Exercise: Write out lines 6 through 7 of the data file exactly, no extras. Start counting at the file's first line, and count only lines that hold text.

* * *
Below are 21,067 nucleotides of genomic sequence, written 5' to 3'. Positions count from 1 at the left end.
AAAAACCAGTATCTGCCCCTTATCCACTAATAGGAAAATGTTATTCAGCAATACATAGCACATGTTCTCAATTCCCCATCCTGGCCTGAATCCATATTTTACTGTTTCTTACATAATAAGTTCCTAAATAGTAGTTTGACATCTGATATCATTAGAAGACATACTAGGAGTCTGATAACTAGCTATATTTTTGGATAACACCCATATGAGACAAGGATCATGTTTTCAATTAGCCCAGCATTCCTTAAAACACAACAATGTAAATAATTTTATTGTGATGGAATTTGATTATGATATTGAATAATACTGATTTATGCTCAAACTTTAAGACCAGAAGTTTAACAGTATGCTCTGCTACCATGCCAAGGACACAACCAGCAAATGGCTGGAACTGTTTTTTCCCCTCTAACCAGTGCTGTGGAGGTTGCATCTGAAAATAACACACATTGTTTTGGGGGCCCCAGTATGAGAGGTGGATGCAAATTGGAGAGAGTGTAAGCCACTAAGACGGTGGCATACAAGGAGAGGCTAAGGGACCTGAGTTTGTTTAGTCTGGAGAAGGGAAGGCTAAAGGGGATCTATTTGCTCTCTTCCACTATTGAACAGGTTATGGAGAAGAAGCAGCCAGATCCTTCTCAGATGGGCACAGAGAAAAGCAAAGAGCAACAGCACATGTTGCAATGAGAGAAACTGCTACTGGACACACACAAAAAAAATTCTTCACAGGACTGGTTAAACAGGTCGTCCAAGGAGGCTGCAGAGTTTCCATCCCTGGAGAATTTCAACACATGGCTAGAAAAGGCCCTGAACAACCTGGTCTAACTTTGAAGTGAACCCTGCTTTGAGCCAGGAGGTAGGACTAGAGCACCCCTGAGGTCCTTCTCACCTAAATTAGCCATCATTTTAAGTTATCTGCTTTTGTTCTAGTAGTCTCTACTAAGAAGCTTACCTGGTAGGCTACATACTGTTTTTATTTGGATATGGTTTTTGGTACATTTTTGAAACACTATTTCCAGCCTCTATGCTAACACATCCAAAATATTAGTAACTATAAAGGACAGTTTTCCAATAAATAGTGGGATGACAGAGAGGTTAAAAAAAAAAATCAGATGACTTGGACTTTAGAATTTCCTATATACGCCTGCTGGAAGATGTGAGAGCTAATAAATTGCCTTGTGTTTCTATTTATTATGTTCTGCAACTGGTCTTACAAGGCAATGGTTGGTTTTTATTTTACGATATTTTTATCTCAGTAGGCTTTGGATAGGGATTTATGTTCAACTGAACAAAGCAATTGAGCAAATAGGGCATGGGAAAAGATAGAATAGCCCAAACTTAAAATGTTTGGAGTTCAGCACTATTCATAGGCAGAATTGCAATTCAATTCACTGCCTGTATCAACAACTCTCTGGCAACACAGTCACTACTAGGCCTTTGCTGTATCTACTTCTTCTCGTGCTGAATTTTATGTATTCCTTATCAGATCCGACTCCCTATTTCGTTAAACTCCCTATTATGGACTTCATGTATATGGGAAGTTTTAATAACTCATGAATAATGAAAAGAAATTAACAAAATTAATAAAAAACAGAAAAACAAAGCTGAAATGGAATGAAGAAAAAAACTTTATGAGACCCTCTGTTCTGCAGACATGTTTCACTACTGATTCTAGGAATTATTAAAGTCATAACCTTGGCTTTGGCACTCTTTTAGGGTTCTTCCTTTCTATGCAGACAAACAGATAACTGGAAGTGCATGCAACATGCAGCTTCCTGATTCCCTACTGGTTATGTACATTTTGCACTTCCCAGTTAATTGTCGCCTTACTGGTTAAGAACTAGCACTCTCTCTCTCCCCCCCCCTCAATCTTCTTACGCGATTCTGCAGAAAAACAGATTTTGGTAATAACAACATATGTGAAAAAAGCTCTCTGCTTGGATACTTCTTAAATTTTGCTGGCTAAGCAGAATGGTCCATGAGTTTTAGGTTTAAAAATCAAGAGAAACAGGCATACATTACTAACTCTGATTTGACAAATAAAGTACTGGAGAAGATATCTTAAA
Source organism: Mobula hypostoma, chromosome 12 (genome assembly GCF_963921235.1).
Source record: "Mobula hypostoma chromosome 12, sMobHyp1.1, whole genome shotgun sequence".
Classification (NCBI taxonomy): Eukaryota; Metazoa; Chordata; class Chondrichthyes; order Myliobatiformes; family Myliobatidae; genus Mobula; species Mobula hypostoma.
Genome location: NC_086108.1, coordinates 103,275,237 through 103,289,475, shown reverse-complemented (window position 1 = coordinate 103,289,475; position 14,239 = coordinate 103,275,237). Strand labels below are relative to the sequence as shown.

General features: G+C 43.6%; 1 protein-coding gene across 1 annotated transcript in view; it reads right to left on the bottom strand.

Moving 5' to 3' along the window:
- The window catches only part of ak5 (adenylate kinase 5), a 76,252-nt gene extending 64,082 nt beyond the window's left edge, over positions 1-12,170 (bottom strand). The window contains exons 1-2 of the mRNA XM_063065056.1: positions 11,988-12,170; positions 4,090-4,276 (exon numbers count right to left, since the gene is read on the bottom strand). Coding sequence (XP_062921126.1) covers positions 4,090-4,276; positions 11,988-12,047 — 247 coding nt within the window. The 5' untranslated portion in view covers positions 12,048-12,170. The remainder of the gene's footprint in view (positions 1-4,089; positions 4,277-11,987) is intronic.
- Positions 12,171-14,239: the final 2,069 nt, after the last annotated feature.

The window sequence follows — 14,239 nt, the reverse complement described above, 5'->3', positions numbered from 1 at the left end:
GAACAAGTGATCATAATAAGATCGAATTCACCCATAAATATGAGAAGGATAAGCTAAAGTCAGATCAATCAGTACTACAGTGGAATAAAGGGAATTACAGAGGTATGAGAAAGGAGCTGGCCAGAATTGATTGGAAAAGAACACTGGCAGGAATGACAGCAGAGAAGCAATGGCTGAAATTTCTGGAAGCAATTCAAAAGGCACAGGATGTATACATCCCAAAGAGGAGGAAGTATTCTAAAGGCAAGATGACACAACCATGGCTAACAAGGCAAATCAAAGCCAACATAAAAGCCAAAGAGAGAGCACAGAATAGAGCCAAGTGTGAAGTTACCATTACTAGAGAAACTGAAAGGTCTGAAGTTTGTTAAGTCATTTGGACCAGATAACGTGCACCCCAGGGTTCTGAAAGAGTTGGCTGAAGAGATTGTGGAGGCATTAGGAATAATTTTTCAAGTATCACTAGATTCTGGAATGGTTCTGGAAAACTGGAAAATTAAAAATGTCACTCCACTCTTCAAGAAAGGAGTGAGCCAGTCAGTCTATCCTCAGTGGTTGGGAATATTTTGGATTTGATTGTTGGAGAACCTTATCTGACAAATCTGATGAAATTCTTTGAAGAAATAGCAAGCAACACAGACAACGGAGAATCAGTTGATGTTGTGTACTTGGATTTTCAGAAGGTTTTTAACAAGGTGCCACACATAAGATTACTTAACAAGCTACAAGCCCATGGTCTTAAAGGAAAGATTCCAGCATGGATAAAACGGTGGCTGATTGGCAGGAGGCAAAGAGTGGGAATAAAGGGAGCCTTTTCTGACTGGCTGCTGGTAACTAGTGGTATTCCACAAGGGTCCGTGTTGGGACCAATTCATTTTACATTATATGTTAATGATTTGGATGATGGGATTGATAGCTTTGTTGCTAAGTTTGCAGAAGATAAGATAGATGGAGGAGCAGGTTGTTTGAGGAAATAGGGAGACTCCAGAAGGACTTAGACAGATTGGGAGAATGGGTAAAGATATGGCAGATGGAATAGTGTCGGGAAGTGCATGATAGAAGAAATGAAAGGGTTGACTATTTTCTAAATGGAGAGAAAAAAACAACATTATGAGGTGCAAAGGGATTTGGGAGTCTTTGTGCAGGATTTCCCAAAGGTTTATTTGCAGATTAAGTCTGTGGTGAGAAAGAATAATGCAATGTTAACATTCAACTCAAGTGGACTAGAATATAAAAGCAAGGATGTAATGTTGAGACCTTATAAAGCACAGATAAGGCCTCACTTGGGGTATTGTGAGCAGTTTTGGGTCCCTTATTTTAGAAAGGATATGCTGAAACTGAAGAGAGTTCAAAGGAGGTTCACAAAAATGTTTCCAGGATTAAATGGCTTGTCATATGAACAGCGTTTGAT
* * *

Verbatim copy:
Genome location: NC_086108.1, coordinates 103,275,237 through 103,289,475, shown reverse-complemented (window position 1 = coordinate 103,289,475; position 14,239 = coordinate 103,275,237). Strand labels below are relative to the sequence as shown.

General features: G+C 43.6%; 1 protein-coding gene across 1 annotated transcript in view; it reads right to left on the bottom strand.